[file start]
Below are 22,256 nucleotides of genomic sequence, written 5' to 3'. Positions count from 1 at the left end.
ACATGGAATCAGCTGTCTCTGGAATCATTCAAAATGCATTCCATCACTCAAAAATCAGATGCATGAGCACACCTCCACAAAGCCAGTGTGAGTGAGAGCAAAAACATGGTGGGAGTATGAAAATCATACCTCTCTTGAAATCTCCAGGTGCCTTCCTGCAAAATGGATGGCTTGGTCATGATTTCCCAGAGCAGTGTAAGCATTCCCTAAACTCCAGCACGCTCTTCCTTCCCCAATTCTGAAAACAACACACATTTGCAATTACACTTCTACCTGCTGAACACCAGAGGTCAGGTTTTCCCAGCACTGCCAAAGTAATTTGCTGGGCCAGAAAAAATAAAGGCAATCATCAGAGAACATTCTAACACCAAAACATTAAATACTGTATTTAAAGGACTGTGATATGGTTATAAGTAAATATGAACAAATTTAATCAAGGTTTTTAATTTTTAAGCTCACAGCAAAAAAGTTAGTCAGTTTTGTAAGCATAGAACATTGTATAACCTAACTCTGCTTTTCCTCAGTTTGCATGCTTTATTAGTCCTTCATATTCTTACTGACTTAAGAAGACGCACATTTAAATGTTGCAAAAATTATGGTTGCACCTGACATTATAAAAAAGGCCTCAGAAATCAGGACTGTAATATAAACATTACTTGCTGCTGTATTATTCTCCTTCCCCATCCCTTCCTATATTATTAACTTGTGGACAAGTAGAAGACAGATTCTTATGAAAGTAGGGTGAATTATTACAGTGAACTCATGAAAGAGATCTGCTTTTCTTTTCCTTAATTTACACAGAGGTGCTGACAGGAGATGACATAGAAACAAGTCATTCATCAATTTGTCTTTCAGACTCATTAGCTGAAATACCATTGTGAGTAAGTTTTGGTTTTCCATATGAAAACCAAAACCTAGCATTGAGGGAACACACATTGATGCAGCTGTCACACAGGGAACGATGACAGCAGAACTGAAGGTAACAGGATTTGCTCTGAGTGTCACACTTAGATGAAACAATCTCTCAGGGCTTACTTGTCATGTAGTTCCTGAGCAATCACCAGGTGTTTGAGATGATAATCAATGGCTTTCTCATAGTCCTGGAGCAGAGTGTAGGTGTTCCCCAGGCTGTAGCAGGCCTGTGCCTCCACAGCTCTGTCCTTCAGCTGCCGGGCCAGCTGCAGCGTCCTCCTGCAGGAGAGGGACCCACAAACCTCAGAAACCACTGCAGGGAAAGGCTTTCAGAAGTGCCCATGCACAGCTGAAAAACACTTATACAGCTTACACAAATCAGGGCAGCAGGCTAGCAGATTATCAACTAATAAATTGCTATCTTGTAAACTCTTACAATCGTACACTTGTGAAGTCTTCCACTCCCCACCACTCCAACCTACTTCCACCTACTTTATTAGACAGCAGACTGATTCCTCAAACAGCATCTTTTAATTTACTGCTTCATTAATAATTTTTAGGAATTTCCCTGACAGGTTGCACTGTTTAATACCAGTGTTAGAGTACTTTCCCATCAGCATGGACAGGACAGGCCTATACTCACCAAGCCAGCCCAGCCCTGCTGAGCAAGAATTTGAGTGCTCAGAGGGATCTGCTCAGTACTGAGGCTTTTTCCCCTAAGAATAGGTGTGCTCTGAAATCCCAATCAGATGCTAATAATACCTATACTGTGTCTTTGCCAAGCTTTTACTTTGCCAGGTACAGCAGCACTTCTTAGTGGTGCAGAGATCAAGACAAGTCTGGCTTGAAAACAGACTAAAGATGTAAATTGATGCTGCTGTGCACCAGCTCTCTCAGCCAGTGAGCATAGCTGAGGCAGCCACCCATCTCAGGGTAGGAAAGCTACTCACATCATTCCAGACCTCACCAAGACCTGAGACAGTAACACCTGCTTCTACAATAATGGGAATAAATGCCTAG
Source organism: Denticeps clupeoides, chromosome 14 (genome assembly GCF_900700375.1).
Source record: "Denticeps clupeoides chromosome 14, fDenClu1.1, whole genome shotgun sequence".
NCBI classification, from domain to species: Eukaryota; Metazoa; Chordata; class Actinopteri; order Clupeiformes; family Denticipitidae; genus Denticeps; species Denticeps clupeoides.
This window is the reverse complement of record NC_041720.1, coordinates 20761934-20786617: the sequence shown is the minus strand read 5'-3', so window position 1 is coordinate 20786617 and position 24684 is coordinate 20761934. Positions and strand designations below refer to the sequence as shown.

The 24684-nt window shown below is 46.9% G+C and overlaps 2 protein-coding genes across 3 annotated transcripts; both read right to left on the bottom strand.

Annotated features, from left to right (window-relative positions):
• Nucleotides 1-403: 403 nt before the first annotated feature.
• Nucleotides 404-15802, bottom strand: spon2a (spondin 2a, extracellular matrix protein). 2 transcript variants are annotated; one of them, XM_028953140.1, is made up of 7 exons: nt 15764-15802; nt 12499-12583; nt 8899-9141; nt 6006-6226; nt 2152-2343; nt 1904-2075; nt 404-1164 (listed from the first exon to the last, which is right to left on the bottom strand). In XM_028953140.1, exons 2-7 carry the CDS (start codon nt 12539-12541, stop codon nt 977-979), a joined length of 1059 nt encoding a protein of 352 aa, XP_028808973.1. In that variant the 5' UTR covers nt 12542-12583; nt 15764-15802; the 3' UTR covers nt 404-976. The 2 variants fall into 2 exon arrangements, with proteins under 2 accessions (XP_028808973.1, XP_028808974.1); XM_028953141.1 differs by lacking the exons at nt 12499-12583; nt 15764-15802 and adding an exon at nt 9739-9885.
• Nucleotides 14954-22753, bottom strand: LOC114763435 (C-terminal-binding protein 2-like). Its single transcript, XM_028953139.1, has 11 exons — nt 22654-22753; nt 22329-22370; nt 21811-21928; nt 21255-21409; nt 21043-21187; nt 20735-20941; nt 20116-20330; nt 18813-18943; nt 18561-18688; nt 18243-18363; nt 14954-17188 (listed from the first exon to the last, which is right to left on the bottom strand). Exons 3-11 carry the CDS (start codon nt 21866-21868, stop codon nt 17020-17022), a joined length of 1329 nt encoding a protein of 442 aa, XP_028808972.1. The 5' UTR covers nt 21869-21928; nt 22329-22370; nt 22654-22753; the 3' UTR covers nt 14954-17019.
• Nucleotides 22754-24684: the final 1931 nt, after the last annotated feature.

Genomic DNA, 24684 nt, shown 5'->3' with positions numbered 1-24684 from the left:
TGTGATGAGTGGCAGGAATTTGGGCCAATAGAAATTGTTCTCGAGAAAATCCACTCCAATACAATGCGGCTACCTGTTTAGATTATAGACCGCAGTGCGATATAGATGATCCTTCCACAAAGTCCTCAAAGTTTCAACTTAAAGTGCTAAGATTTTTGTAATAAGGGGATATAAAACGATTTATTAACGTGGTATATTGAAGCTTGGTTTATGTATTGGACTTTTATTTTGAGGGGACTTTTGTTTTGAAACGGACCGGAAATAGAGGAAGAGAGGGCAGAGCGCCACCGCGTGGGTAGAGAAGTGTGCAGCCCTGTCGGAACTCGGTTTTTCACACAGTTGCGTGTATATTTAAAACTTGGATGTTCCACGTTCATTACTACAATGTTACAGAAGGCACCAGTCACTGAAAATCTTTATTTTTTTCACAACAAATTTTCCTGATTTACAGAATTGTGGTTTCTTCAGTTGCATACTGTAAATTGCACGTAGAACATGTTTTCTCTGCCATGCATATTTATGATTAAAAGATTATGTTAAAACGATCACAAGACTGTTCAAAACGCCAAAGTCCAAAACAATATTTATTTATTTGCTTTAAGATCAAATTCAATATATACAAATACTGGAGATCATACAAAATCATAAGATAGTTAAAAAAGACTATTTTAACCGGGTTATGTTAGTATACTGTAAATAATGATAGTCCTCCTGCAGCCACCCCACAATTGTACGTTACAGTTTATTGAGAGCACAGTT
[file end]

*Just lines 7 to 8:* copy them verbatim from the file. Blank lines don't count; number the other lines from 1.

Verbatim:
The 24684-nt window shown below is 46.9% G+C and overlaps 2 protein-coding genes across 3 annotated transcripts; both read right to left on the bottom strand.

Annotated features, from left to right (window-relative positions):